into a product, the greater its value (1976: 129-31). Marx describes a first stage of abstraction when he explains that ‘As exchange values, all commodities are merely definite quantities of congealed labour-time’ (ibid: 130). This ‘congealed’, lifeless labour-time, however, will be subject to a further degree of abstraction, rendering uniform different types of work: ‘Commodities which contain equal quantities of labour, or which can be produced in the same time, have therefore the same value’ (ibid: 130). In other words, the now frozen labour-time disappears into the potentially mobile and decontextualized commodity; the commodity itself loses its specificity, sharing with all other commodities produced in the same time the same time-related value. Labour-time has now diminished to the status of an abstract and thus universal measure of conversion of values. It has become a cognate of absolute time. With the increasing volatility of exchange values, however, the abstract, objective, externally imposed time of production begins to veer towards a more radically fluctuating temporality indexed by mercurial forces of inflation/devaluation and obsolescence. At this point, absolute time undergoes a fluid transformation to which we will return later. A second aspect of industrial time which closely resembles

absolute time is its tendency to atomize a temporality that was previously fluidly modulating, into discrete units. This segmentation was a direct consequence, as Marx demonstrated, of the practical imperatives of production deadlines and profit margins:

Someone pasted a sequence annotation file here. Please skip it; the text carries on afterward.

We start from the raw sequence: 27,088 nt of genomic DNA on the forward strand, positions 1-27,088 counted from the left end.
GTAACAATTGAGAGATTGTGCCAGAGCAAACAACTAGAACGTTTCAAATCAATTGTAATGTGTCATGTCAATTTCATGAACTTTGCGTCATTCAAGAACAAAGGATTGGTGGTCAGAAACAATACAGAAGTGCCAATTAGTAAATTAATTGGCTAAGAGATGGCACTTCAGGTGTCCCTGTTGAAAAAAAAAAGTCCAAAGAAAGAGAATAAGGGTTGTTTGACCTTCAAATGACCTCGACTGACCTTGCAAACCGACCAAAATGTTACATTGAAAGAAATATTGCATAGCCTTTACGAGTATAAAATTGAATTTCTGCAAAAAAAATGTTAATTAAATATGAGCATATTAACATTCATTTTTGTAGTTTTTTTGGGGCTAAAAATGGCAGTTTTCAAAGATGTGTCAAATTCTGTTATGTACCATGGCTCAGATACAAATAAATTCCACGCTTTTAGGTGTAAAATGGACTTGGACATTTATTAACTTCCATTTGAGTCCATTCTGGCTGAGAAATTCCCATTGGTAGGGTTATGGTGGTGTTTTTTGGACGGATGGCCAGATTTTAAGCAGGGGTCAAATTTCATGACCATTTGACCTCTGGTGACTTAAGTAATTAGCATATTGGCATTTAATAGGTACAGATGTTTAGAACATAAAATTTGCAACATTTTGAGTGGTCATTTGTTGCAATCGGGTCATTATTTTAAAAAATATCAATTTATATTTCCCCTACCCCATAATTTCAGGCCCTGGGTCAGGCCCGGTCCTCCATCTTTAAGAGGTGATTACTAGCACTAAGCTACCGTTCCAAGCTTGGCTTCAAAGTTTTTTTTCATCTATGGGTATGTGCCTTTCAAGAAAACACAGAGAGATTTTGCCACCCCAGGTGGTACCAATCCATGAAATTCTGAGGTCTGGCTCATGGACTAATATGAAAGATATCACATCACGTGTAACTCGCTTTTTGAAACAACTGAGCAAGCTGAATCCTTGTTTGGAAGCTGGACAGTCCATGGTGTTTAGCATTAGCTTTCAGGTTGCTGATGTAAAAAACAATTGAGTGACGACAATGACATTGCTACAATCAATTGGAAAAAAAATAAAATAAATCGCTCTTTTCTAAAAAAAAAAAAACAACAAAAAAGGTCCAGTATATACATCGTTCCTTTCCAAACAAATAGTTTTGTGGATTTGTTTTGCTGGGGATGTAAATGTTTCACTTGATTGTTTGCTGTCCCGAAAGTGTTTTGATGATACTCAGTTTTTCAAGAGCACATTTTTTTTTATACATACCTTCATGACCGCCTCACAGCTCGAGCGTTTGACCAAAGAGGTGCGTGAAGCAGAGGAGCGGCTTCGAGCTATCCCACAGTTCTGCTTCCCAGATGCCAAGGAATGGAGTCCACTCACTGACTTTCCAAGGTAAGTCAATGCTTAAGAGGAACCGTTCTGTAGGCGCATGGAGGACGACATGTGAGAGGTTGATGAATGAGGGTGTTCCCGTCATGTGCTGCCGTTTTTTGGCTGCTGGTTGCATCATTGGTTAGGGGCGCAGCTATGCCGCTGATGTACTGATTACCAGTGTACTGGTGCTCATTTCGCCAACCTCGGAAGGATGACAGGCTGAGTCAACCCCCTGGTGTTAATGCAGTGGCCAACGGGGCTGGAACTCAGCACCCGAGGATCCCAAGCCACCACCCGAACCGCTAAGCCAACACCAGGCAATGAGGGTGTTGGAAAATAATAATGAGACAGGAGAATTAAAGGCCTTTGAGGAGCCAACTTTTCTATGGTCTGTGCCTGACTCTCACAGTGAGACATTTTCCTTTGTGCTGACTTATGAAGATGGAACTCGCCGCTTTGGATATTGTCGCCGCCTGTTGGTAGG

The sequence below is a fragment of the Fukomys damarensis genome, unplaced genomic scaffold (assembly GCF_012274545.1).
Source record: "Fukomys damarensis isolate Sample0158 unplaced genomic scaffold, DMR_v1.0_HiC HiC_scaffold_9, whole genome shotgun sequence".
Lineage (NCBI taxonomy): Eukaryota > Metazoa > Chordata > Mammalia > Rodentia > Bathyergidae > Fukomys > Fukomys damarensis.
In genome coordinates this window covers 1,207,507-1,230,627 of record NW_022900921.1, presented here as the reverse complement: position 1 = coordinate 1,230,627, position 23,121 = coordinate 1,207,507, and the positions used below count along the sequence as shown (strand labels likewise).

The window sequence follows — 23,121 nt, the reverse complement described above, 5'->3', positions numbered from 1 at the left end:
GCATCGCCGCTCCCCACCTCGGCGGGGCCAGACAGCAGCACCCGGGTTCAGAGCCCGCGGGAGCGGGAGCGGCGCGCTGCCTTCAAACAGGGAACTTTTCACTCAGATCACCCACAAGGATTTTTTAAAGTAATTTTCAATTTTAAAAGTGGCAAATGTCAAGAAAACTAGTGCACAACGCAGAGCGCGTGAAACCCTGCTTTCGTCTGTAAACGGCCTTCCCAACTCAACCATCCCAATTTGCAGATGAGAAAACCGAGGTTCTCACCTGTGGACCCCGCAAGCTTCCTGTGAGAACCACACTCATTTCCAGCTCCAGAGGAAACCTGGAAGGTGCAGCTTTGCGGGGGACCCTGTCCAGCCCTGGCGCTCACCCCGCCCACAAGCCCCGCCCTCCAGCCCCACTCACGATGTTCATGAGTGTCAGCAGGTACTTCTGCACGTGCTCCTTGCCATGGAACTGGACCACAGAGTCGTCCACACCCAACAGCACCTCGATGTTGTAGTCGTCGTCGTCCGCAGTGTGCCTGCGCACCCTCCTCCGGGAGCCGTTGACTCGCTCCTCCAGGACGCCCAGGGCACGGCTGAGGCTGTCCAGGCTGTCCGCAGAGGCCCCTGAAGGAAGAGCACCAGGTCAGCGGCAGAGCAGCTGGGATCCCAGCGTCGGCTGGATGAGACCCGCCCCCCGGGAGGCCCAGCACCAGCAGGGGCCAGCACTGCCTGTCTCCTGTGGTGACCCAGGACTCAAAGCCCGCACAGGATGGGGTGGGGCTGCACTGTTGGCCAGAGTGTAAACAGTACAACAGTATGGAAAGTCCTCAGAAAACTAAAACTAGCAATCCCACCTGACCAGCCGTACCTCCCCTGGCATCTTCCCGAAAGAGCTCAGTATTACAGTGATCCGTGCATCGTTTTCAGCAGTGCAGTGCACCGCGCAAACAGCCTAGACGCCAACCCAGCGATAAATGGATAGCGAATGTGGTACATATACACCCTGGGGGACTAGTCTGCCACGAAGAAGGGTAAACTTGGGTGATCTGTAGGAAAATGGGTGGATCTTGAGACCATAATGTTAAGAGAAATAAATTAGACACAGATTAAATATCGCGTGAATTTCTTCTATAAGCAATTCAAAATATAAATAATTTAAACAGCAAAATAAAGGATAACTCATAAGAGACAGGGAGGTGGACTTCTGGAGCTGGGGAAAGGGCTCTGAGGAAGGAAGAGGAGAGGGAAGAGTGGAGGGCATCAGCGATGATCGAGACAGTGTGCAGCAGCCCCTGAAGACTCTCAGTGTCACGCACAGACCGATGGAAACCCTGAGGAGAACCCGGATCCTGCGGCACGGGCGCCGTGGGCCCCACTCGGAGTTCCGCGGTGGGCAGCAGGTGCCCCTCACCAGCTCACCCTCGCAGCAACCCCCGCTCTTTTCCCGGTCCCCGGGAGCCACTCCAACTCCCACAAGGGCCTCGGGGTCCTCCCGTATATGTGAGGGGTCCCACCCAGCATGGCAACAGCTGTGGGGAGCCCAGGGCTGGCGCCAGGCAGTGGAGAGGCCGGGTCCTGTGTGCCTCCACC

The production line embodies this process of atomization. The commodity itself, as one of a series of identical products being

assembled and then delivered, moves along a temporal trajectory, that of its gradual construction from a number of basic elements. The workers at each stage of the process repeat, over and over again, one element of this construction process, where once they would have been involved in its many phases. Thus time as the dynamic process of production is converted into mathematical values and measured by the imposition of a deadline. By the same token, lived time is atomized into parts in the same way as time itself as a flow is atomized into the calibrations of time-as-measure. The internalization of time segmentation and the discipline it inculcated, down to the temporal patterns imposed by the machines themselves, has been documented by Thompson (1967: 82).1

A whole array of temporal strategies, from the development of shift-timetables, bells and horns to mark the passage of time, via long-service rewards such as pocket-watches, through to the rhythm of the machines themselves, created a deeply ingrained consciousness of industrial time, and a sense of discipline which became part of the worker’s subjectivity. A further refinement of this cutting-up of the temporal

sequence of production was to analyse the individual segments of the process-segment to which the worker was assigned, then to time both the optimal segment completion time and the sub-segments, and finally to have the worker compete against the clock. In this way, the production tempo could be constantly accelerated. This analysis and synthesis of the temporal components of the production process was formalized early in the twentieth century by Taylorism, a forerunner of contemporary managerial science which measured and then shortened production times (Kern 1983: 115-16). Such formalization, however, merely documented practices that were long established in the workplace and were deeply ingrained in workers’ habitus. The philosophical idea of the divisibility of time was a correlative,

perhaps even a residue or a spin-off of the division of labour. The concept of temporal divisibility facilitated the increasingly hegemonic, but at root coercive logic of industrial time. When Hume, in his 1738 Treatise of Human Nature, postulated the divisibility of time, the factory had already contributed to the intuitive rightness of his conception: